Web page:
Where Did Wedding Flowers and Traditions Come From?
Where Did Wedding Flowers and Traditions Come From?
If you are planning a wedding, you may be wondering why you have to follow certain traditions. In fact, wedding rituals (PDF) are an integral part of planning your wedding. What is so special about the father giving the bride away, and why is it that brides cover their faces with a veil? These are all valid questions. Sometimes, knowing the answer will help you determine which of these traditions you wish to include in your wedding. Here are some common traditions, and the reasons behind them.
Q: Why do we exchange wedding rings?
A: This is believed to have been one of the first wedding traditions. The circle on the wedding ring represents the never-ending love of the couple. It is placed on the third finger of the left hand because people once believed this finger held a vein that ran directly to the heart.
Q: Why do brides wear veils?
A: The veil was once used as a way to protect the bride from harm, such as from evil spirits that may wish her ill on her wedding day. This is why in years gone by, all brides covered their faces. Today, the veil indicates purity and modesty, and it does not necessarily have to cover the face.
Q: Why is the wedding dress white?
A: White has long been the symbol of purity, but it was not always the color of wedding dresses. In the colonial era, women wore their best dresses to their weddings, and these were probably not often white due to the limited laundry facilities. However, when Queen Victoria was married in a white wedding gown, the tradition fell into place. It was then connected to the idea of purity, such as a pure bride giving herself to her husband. Today's brides often opt for ivory or champagne over white, and many add a splash of color in a sash or other dcor to their dress.
Q: Why does the bride carry flowers?
A: The bridal bouquet was once carried to ward off evil spirits, and it contained more than just fragrant and beautiful flower. It also contained herbs and even fresh garlic, and was quite aromatic.
Q: Where did the poem "something old, something new, something borrowed, and something blue" originate?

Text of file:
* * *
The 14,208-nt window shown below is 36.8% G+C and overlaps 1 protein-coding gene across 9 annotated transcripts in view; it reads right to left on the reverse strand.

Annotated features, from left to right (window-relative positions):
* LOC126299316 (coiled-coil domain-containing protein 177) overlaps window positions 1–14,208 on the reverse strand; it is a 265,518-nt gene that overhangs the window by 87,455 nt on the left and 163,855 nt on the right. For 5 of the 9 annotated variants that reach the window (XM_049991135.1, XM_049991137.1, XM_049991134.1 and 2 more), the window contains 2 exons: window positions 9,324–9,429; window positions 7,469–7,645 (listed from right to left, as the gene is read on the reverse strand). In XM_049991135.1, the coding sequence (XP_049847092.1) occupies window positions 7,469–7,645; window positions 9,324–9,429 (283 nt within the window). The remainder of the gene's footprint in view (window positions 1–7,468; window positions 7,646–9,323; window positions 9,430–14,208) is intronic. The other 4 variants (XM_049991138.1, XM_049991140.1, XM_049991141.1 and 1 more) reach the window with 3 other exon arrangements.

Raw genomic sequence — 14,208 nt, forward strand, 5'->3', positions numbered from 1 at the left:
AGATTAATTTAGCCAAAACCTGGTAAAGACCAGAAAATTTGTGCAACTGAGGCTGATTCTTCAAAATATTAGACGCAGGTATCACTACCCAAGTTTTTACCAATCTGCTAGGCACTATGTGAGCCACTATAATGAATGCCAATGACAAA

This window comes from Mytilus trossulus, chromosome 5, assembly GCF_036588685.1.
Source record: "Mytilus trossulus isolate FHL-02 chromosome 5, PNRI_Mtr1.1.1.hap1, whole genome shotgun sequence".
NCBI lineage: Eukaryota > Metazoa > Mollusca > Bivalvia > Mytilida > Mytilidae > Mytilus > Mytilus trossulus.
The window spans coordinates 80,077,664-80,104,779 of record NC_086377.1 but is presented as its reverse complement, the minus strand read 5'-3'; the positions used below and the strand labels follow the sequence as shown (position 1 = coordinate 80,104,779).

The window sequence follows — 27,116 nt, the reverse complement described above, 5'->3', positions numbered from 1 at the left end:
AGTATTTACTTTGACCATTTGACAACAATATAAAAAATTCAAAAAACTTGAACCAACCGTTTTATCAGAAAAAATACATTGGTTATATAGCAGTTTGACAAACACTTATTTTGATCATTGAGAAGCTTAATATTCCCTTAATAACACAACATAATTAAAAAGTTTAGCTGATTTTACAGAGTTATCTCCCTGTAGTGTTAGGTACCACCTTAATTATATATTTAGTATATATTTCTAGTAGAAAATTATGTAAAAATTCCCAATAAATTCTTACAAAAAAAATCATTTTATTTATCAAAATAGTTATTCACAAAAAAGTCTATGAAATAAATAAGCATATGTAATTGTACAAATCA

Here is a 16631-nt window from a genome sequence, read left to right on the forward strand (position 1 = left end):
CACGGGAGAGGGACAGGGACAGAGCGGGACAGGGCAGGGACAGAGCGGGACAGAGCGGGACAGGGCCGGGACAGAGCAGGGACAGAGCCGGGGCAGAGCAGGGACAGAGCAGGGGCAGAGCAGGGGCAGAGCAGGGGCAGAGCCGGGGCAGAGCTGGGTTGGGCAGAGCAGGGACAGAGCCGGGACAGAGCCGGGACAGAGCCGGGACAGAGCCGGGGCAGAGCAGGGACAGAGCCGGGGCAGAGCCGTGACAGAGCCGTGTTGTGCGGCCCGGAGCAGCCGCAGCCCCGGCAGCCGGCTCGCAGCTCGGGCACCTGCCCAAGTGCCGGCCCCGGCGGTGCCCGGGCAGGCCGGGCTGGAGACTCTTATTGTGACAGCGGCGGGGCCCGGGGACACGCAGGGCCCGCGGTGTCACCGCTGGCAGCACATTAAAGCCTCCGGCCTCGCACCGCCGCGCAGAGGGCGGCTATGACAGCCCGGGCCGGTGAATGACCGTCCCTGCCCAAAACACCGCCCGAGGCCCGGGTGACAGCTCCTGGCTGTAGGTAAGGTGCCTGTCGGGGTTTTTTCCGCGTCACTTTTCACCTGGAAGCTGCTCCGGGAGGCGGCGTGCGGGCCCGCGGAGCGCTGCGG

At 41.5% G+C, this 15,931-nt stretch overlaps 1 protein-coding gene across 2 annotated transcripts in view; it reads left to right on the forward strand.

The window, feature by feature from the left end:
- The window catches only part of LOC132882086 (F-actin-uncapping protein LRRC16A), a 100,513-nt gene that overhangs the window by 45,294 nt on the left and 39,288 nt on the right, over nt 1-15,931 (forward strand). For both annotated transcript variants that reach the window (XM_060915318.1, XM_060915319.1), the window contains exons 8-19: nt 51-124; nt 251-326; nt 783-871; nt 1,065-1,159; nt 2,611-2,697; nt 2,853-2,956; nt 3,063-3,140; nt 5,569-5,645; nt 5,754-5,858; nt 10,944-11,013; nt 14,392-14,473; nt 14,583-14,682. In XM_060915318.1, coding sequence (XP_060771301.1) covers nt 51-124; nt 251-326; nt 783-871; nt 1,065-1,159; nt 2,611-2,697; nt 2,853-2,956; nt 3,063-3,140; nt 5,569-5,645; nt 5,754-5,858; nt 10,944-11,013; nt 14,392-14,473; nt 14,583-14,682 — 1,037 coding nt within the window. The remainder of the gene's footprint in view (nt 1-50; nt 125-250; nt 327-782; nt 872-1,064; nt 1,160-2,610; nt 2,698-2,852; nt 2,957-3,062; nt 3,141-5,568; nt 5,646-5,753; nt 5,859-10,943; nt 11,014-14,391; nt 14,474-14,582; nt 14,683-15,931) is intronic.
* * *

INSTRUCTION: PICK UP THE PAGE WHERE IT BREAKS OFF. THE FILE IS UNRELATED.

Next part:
A: Traditionally, something old referred to the longevity of the marriage, while something new represented the new life the bride was starting. Borrowing something indicated she was borrowing happiness for her wedding day, while the color blue was associated with modesty and purity, which was perfect for the new bride.
Q: Is there any history of the white runner?
A: Many brides flow down the aisle on a white runner, but why? Why not a red carpet or nothing at all? This runner is a symbol of a pure path to happiness, making it the ideal pathway for a wedding.
Q: Why does the bride's father give her away?
A: In ancient times, marriages were often arranged. The bride was literally given to her groom. Today, parents give away their daughters to show their support for the marriage. Sometimes, when the father is not available, someone who was significant in the bride's life will give her away instead.
Q: What is the origin of the wedding kiss?
A: The wedding kiss seals the wedding and announces the new family to the watching crowd. Almost all modern weddings include this wedding tradition.
Q: What is the symbolic importance of the wedding cake?
A: The wedding cake was seen as a symbol of fertility and luck. Exchanging the cake between the bride and the groom points to sharing this fertility and luck, as well as loyalty between each other.
Q: What are groom's cakes?
A: Groom' cakes are typically darker than the wedding cake and have some significance to the groom, such as decorations depicting his hobby or favorite sport.
Q: Why do we toast the couple at the reception?
A: The toast allows the friends and family of the couple to give their best wishes to the new family. Couples are typically toasted with wine, a symbol of life, love, and plenty.
Q: Why do couples give favors to their guests?
A: In many cultures, brides and groom are considered "lucky" on their wedding day, so anything they touch is also lucky. The gifts are a way of the bride and groom to wish their guests good luck, and also to thank them for coming to their special day.
Q: Why do brides toss their bouquets?
A: In the past, single ladies would tear at the wedding dress of the bride for luck. With gowns costing thousands today, this is no longer a welcome tradition. Instead, the bride tosses her bouquet to the waiting single ladies, allowing her gown to remain safe. The woman who is lucky enough to catch the bouquet is believed to be the next woman to get married.
Q: Why does the groom toss the garter?
A: The garter toss is the male alternative to the bouquet toss. This stems from the tradition in ancient times of the couple's guests actually watching the consummation of the wedding, and taking the garter as proof. Today, guests stay out of the newlyweds' bedroom and simply gather to grab the garter instead, with the lucky guy being the next in line to get married.
Q: Why tie shoes to the couple's car?
Shoes have long been the symbol of a new family unit and the symbol of power. They are tied to the car to represent this. Also, the noise they create is supposed to drive away anyone wishing harm on the new couple.
Q: Why does the groom carry the bride over the threshold of their new home?
A: Traditionally, the threshold of the home was believed to house harm, so carrying the bride over it helps protect her from this harm.
Q: Why do we throw rice at the couple as they leave?
A: In older wedding traditions, rice symbolizes bounty, prosperity, and fertility. Today, couples substitute birdseed, petals, and even bubbles as the sendoff for their weddings.
Written By Ava Rose.
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